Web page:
In a preprint he recently uploaded to the arXiv server, Oyama analyses the “upward-going muons” recorded by Kamiokande-II and IMB. To work out how many of these events can be tied to high-energy neutrinos from SN1987A, he whittles them down using two criteria. One, that they occurred between 11 August and 20 October 1987. And two, that they were no more than 10° away from the direction of SN1987A. Doing so, he finds four such events that fit the bill – two in each of the experiments.
As Oyama points out, these events might still be noise – specifically, neutrinos generated by cosmic rays on the far side of the Earth. But such background neutrinos are themselves rare. Indeed, he says the Kamiokande-II and IMB data show that not even one such neutrino would be expected in the spatial and temporal window he selected. Combining the individual probabilities that each of the four events is background, he calculates that the odds of their not having originated in SN1987A to be 0.27%.
As such, he concludes, these events “might be the first evidence of high energy neutrinos from a supernova explosion”.
As to why he is only now publishing the analysis, Oyama says that neither the Kamiokande-II or IMB collaborations considered their respective detections to constitute statistically-significant evidence, and that they only learned of their counterparts’ data when some of the IMB members went to work in Japan in 2004. But even at that point no announcement was forthcoming, and he says he then waited until the death of Koshiba – in November last year – to make the results public.
In doing so, Oyama is sticking his neck out. He released his paper only after having tried, and failed, to persuade the remaining members of the two collaborations to issue a joint publication. Indeed, one former colleague from Kamiokande-II does not agree with how the analysis was done, arguing that it relies on an a-posteriori statistical calculation.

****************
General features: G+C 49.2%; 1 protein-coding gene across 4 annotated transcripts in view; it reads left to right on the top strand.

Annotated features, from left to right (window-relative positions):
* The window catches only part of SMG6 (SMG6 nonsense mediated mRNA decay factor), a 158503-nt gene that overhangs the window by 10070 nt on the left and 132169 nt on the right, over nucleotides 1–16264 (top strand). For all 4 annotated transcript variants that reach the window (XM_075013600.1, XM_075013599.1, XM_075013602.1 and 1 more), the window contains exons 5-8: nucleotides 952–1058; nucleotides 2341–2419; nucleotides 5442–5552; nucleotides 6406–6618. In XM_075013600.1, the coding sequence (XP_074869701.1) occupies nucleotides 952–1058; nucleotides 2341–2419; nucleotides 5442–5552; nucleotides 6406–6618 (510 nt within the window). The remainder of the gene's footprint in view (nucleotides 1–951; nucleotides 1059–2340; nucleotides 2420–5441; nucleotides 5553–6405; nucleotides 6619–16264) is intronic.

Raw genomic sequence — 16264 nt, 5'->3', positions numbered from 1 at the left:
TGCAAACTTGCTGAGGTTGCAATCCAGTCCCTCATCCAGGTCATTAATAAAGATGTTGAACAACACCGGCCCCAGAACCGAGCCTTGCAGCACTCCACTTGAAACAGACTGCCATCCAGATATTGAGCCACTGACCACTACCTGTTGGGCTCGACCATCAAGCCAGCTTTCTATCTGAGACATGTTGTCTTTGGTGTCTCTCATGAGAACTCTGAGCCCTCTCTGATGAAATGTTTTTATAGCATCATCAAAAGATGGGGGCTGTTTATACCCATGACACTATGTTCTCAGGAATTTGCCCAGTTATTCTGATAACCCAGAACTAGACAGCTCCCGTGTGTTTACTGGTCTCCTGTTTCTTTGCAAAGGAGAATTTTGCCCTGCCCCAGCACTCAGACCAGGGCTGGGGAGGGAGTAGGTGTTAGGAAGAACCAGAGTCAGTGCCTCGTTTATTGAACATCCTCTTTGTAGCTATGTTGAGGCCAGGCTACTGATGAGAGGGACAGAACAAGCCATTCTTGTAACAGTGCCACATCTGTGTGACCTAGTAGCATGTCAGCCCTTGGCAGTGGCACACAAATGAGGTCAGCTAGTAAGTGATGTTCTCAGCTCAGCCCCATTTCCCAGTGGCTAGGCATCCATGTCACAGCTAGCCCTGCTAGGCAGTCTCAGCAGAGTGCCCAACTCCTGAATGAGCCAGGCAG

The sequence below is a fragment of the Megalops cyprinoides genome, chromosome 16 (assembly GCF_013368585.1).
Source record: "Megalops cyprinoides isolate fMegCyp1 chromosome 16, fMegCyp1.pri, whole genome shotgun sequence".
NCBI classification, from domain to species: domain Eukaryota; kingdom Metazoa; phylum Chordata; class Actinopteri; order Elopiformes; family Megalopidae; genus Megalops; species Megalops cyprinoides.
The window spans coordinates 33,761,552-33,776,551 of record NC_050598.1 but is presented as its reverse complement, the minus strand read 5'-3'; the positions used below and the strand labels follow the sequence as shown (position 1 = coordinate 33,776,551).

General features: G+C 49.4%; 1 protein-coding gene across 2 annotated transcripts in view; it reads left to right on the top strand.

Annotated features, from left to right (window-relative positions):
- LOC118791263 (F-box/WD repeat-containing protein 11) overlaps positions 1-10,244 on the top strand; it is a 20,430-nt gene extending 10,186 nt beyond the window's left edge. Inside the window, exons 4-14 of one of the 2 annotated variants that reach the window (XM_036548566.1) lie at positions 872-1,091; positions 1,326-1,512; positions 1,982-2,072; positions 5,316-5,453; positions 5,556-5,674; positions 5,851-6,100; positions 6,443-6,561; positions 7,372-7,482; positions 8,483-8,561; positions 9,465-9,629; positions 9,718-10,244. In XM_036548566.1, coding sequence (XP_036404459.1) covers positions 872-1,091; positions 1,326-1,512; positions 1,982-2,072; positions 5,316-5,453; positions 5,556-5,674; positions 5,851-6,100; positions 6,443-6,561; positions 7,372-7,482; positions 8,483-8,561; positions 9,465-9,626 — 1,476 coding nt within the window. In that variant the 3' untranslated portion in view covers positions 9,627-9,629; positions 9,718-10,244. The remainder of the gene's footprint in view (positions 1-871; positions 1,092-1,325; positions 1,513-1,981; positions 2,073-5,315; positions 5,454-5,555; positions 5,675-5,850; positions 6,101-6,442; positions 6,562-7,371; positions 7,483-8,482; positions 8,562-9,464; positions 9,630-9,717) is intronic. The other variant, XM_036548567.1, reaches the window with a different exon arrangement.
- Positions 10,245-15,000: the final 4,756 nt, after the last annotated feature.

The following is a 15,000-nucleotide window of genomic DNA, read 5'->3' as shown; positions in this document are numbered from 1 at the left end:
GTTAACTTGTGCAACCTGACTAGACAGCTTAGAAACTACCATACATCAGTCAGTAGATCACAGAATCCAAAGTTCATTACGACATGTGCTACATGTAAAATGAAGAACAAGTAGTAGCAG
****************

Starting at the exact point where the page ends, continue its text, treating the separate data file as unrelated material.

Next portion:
These doubts are shared by Francis Halzen of the University of Wisconsin-Madison in the US, principal investigator of the IceCube neutrino detector in the South Pole. He points out that Oyama has not employed a “blind analysis”, in which the time period and angular window would be chosen before the data are known.
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Indeed, Halzen contrasts the latest research unfavourably with work from his own collaboration, which in 2018 reported that it had identified a specific giant elliptical galaxy as being the source of one high-energy neutrino detected by IceCube. That study, he says, involved a blind analysis, yielded much higher-probability evidence and was corroborated by observations at various electromagnetic wavelengths.
Oyama acknowledges that he did not carry out a blind analysis but points out it was impossible to do so on data more than 30 years old. He says that in any case he tried to guard against making the choice of spatial and temporal windows “too intentional”, adding that very slightly smaller windows would have boosted the statistical significance considerably. The important thing, he maintains, is to release the data and let others decide for themselves on their significance.